I must admit when I do my NW updates I get a bit anxious these days since I set that goal for myself.
Just to recap, my goal for the end of the year was to break a net worth of $350,000. I have just shy of $7000 to go before the end of the year, and perhaps this is achievable (just barely), provided the markets continue to be stable. If I used my pension contributions, I have met my target of $380,000 net worth if I include my pension contributions.
This month’s update is not too bad considering I spent a lot of money on my trip and was away the entire month.
Okay, so here’s the breakdown for November 2014 ($343,130): +0.9% +$3300
- I added up my chequing and savings accounts (High Interest Savings Account). I automatically deduct money from my chequing account and have it siphoned to the HISA account (paying yourself first)
Non-Registered: $105600 (+0.7%)
- I bought a few stocks this month/ added some positions and two stocks got automatically sold due to my stop limit orders
- These are stocks that capture the “moment in time”, including unrealized gains or losses in my BMO Investorline and Questrade accounts.
RRSP: $49290 (+5.1%)
- My RRSP portfolio had a healthy gain this month, primarily from the TD eseries accounts
- This includes the pre-authorized monthly contribution into my TD E-Series account, a GIC in my ING Direct Account and a Questrade RRSP account.
I am seriously thinking about maxing out my TFSA instead, if I am not able to max out on both (read my TFSA vs RRSP great debate over here) from now on, as I will expect to have defined benefit pension when I retire.
- I’m not including my defined benefit pension contributions which is >$35,000
- I paid back the Home Buyers Plan for my down payment in 2013.
TFSA: $41,660 (+1.0 %)
- Barely squeaked by in the positive territory this month, I bought two new shares in my TFSA account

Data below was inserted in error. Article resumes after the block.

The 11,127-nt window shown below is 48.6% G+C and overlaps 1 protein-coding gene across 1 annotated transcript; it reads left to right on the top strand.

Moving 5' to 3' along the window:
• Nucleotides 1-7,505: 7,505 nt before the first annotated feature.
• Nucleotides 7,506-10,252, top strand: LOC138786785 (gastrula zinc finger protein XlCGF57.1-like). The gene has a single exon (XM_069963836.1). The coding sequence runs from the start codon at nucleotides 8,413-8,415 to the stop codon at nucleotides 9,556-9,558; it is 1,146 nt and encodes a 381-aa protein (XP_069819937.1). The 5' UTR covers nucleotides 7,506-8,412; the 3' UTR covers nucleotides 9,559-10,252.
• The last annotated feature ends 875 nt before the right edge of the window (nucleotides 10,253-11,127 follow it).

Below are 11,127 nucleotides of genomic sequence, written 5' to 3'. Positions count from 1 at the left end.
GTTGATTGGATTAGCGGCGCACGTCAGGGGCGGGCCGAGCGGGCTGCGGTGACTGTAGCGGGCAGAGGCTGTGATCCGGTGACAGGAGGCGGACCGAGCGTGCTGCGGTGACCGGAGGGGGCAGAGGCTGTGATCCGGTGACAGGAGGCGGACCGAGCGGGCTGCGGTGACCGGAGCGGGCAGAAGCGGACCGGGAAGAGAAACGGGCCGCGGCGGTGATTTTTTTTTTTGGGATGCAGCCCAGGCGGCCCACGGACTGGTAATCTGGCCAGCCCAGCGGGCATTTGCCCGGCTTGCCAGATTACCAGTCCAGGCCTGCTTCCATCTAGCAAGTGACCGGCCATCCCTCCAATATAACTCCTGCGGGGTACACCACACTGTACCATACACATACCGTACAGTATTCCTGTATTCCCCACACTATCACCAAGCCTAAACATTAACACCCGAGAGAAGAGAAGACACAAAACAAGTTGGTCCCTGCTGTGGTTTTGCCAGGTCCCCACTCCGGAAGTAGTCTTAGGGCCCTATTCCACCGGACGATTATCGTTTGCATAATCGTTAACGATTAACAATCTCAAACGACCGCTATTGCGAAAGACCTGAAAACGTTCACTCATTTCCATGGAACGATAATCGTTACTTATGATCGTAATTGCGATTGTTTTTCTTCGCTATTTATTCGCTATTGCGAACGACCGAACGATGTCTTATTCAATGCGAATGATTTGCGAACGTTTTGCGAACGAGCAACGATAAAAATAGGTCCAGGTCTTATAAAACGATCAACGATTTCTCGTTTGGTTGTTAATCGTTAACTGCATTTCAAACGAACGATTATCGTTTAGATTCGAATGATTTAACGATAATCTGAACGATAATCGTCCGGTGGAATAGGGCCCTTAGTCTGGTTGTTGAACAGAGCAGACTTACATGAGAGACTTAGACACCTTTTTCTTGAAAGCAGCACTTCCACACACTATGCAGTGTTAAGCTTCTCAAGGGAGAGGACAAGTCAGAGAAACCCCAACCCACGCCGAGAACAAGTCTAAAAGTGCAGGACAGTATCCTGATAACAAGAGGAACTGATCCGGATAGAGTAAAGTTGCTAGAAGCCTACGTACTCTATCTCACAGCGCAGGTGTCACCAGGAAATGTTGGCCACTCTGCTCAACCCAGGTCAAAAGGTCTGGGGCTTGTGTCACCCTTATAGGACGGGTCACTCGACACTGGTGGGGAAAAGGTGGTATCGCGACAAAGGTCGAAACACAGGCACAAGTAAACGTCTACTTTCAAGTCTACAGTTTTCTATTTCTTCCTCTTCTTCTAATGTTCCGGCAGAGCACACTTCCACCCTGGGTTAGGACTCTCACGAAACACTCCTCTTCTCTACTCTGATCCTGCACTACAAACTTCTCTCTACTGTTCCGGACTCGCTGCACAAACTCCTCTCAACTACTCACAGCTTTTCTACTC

- Check out my dividend income spreadsheet!
- One of my to do tasks is to track my dividend payments in an excel spreadsheet
- Watch out for TFSA over contributions, guys, the CRA will get you for every last penny.
- I signed up for a Tax Free Trading Account with Questrade in 2009 and haven’t looked back!
- My plan is to live in this for 1-2 year and then rent it out once I find my prince charming (haha…right?)
- I bought a car (so painful to part with money but am really enjoying the fuel economy and hatchback-ness)
- I will update it annually with the Canadian Black Book price in July 2015
- I used a conservative estimate of the car, no CBB price for 2014 models yet
Credit Cards: $475
- I applied for the CIBC Infinite Visa Aeroplan card and in the goal of travel hacking my way to trips and have been using it for a few months.
- The problem with not having Mint.com is that I can’t see my credit card spending as easily so I ended up resorting back to the Mint.com account but I only added my credit card (this is helping a bunch so that I can keep track of my spending)
- I’ve redeemed $650 already this year with my MBNA Rewards World Elite® Mastercard®
- I’ve used my new Amex Aeroplan card twice so far.
- I pay off my full amount every month (and folks, it’s VERY important you do so otherwise you’re losing out on a 19% return!) but include it in my net worth update so I have an accurate picture of my actual net worth. I sort of think “If I were to sell everything right now, what would my net worth be?” I guess I shouldn’t put it in the liabilities column since i pay it off regularly, BUT in mint.com it’s under the liability column so I’ll do the same.
Mortgage: $180, 075 (-0.3%)
- My intent is to rent it out in a little while (see above). In order to offset future rental income, I chose to acquire a mortgage instead of paying for the majority of the condo.
- This month, I made my first “double up payment” on my mortgage. It was very easy to set up and there was minimal follow up.